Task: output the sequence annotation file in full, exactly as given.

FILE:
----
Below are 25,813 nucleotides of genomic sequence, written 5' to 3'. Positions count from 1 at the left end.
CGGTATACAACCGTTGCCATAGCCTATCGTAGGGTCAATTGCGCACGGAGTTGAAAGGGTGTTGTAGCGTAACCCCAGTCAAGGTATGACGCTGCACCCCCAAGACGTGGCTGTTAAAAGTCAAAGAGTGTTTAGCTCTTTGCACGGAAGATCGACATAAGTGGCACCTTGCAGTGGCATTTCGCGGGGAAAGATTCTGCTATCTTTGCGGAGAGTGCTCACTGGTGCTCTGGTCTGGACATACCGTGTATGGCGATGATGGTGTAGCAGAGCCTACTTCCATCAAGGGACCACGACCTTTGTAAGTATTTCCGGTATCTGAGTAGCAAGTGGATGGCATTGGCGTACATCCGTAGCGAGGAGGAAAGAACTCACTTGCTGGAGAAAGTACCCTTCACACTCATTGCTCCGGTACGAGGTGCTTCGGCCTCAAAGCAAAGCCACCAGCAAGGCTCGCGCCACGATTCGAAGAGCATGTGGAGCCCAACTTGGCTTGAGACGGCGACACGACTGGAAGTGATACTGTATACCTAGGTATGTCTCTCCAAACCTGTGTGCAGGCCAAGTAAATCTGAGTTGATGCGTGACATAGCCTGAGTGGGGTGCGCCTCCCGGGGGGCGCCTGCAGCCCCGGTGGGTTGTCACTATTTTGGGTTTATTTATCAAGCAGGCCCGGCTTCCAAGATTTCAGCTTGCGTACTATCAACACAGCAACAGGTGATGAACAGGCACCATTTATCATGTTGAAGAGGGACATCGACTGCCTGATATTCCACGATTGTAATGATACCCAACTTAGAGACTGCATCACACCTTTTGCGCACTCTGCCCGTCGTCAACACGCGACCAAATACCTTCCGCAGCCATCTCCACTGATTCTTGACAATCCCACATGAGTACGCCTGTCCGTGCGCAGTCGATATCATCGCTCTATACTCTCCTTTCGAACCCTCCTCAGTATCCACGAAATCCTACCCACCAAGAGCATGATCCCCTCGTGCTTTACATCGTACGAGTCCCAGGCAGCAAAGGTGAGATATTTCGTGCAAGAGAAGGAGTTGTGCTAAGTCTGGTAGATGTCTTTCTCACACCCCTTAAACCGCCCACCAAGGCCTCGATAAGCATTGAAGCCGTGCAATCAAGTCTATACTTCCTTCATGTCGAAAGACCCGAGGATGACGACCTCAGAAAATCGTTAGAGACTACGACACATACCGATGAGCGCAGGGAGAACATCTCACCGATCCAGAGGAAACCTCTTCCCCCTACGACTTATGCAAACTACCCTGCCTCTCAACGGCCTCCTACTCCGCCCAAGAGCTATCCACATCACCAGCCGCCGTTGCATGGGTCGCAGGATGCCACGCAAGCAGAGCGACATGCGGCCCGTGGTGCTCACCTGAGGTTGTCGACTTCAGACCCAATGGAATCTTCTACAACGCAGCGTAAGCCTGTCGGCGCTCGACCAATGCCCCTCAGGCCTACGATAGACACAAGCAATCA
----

Below are 25,813 nucleotides of genomic sequence, written 5' to 3'. Positions count from 1 at the left end.
CGGTATACAACCGTTGCCATAGCCTATCGTAGGGTCAATTGCGCACGGAGTTGAAAGGGTGTTGTAGCGTAACCCCAGTCAAGGTATGACGCTGCACCCCCAAGACGTGGCTGTTAAAAGTCAAAGAGTGTTTAGCTCTTTGCACGGAAGATCGACATAAGTGGCACCTTGCAGTGGCATTTCGCGGGGAAAGATTCTGCTATCTTTGCGGAGAGTGCTCACTGGTGCTCTGGTCTGGACATACCGTGTATGGCGATGATGGTGTAGCAGAGCCTACTTCCATCAAGGGACCACGACCTTTGTAAGTATTTCCGGTATCTGAGTAGCAAGTGGATGGCATTGGCGTACATCCGTAGCGAGGAGGAAAGAACTCACTTGCTGGAGAAAGTACCCTTCACACTCATTGCTCCGGTACGAGGTGCTTCGGCCTCAAAGCAAAGCCACCAGCAAGGCTCGCGCCACGATTCGAAGAGCATGTGGAGCCCAACTTGGCTTGAGACGGCGACACGACTGGAAGTGATACTGTATACCTAGGTATGTCTCTCCAAACCTGTGTGCAGGCCAAGTAAATCTGAGTTGATGCGTGACATAGCCTGAGTGGGGTGCGCCTCCCGGGGGGCGCCTGCAGCCCCGGTGGGTTGTCACTATTTTGGGTTTATTTATCAAGCAGGCCCGGCTTCCAAGATTTCAGCTTGCGTACTATCAACACAGCAACAGGTGATGAACAGGCACCATTTATCATGTTGAAGAGGGACATCGACTGCCTGATATTCCACGATTGTAATGATACCCAACTTAGAGACTGCATCACACCTTTTGCGCACTCTGCCCGTCGTCAACACGCGACCAAATACCTTCCGCAGCCATCTCCACTGATTCTTGACAATCCCACATGAGTACGCCTGTCCGTGCGCAGTCGATATCATCGCTCTATACTCTCCTTTCGAACCCTCCTCAGTATCCACGAAATCCTACCCACCAAGAGCATGATCCCCTCGTGCTTTACATCGTACGAGTCCCAGGCAGCAAAGGTGAGATATTTCGTGCAAGAGAAGGAGTTGTGCTAAGTCTGGTAGATGTCTTTCTCACACCCCTTAAACCGCCCACCAAGGCCTCGATAAGCATTGAAGCCGTGCAATCAAGTCTATACTTCCTTCATGTCGAAAGACCCGAGGATGACGACCTCAGAAAATCGTTAGAGACTACGACACATACCGATGAGCGCAGGGAGAACATCTCACCGATCCAGAGGAAACCTCTTCCCCCTACGACTTATGCAAACTACCCTGCCTCTCAACGGCCTCCTACTCCGCCCAAGAGCTATCCACATCACCAGCCGCCGTTGCATGGGTCGCAGGATGCCACGCAAGCAGAGCGACATGCGGCCCGTGGTGCTCACCTGAGGTTGTCGACTTCAGACCCAATGGAATCTTCTACAACGCAGCGTAAGCCTGTCGGCGCTCGACCAATGCCCCTCAGGCCTACGATAGACACAAGCAATCA